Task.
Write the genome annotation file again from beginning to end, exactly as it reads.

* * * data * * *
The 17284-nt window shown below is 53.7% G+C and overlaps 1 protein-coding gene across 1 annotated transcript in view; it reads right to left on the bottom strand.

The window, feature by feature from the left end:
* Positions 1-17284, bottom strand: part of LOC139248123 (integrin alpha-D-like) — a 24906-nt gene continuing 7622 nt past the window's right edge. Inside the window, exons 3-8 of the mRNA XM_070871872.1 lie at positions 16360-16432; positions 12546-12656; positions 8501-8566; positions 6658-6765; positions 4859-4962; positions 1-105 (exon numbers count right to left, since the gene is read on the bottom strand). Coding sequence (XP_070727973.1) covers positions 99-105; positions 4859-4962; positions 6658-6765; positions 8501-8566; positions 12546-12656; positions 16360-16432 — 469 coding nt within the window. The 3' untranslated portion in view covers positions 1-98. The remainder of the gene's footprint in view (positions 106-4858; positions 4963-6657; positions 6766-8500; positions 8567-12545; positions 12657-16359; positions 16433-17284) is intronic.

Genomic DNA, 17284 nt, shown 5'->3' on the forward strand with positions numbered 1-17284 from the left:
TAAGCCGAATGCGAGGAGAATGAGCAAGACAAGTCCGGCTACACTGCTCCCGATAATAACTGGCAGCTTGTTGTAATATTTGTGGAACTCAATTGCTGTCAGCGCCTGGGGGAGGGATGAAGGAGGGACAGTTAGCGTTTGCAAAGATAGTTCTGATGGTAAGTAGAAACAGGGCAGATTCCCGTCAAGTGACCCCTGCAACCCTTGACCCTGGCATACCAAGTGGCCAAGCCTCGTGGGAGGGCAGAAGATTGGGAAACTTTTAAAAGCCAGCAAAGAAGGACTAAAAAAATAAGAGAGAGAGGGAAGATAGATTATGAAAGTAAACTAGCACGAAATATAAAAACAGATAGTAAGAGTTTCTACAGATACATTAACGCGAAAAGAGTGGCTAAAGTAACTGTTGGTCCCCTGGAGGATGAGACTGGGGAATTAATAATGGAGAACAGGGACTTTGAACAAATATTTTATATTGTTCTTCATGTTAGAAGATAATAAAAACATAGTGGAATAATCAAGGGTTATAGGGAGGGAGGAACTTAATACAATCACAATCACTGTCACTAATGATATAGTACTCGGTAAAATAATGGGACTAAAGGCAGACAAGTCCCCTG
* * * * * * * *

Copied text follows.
The 17284-nt window shown below is 53.7% G+C and overlaps 1 protein-coding gene across 1 annotated transcript in view; it reads right to left on the bottom strand.

The window, feature by feature from the left end:
* Positions 1-17284, bottom strand: part of LOC139248123 (integrin alpha-D-like) — a 24906-nt gene continuing 7622 nt past the window's right edge. Inside the window, exons 3-8 of the mRNA XM_070871872.1 lie at positions 16360-16432; positions 12546-12656; positions 8501-8566; positions 6658-6765; positions 4859-4962; positions 1-105 (exon numbers count right to left, since the gene is read on the bottom strand). Coding sequence (XP_070727973.1) covers positions 99-105; positions 4859-4962; positions 6658-6765; positions 8501-8566; positions 12546-12656; positions 16360-16432 — 469 coding nt within the window. The 3' untranslated portion in view covers positions 1-98. The remainder of the gene's footprint in view (positions 106-4858; positions 4963-6657; positions 6766-8500; positions 8567-12545; positions 12657-16359; positions 16433-17284) is intronic.

Genomic DNA, 17284 nt, shown 5'->3' on the forward strand with positions numbered 1-17284 from the left:
TAAGCCGAATGCGAGGAGAATGAGCAAGACAAGTCCGGCTACACTGCTCCCGATAATAACTGGCAGCTTGTTGTAATATTTGTGGAACTCAATTGCTGTCAGCGCCTGGGGGAGGGATGAAGGAGGGACAGTTAGCGTTTGCAAAGATAGTTCTGATGGTAAGTAGAAACAGGGCAGATTCCCGTCAAGTGACCCCTGCAACCCTTGACCCTGGCATACCAAGTGGCCAAGCCTCGTGGGAGGGCAGAAGATTGGGAAACTTTTAAAAGCCAGCAAAGAAGGACTAAAAAAATAAGAGAGAGAGGGAAGATAGATTATGAAAGTAAACTAGCACGAAATATAAAAACAGATAGTAAGAGTTTCTACAGATACATTAACGCGAAAAGAGTGGCTAAAGTAACTGTTGGTCCCCTGGAGGATGAGACTGGGGAATTAATAATGGAGAACAGGGACTTTGAACAAATATTTTATATTGTTCTTCATGTTAGAAGATAATAAAAACATAGTGGAATAATCAAGGGTTATAGGGAGGGAGGAACTTAATACAATCACAATCACTGTCACTAATGATATAGTACTCGGTAAAATAATGGGACTAAAGGCAGACAAGTCCCCTG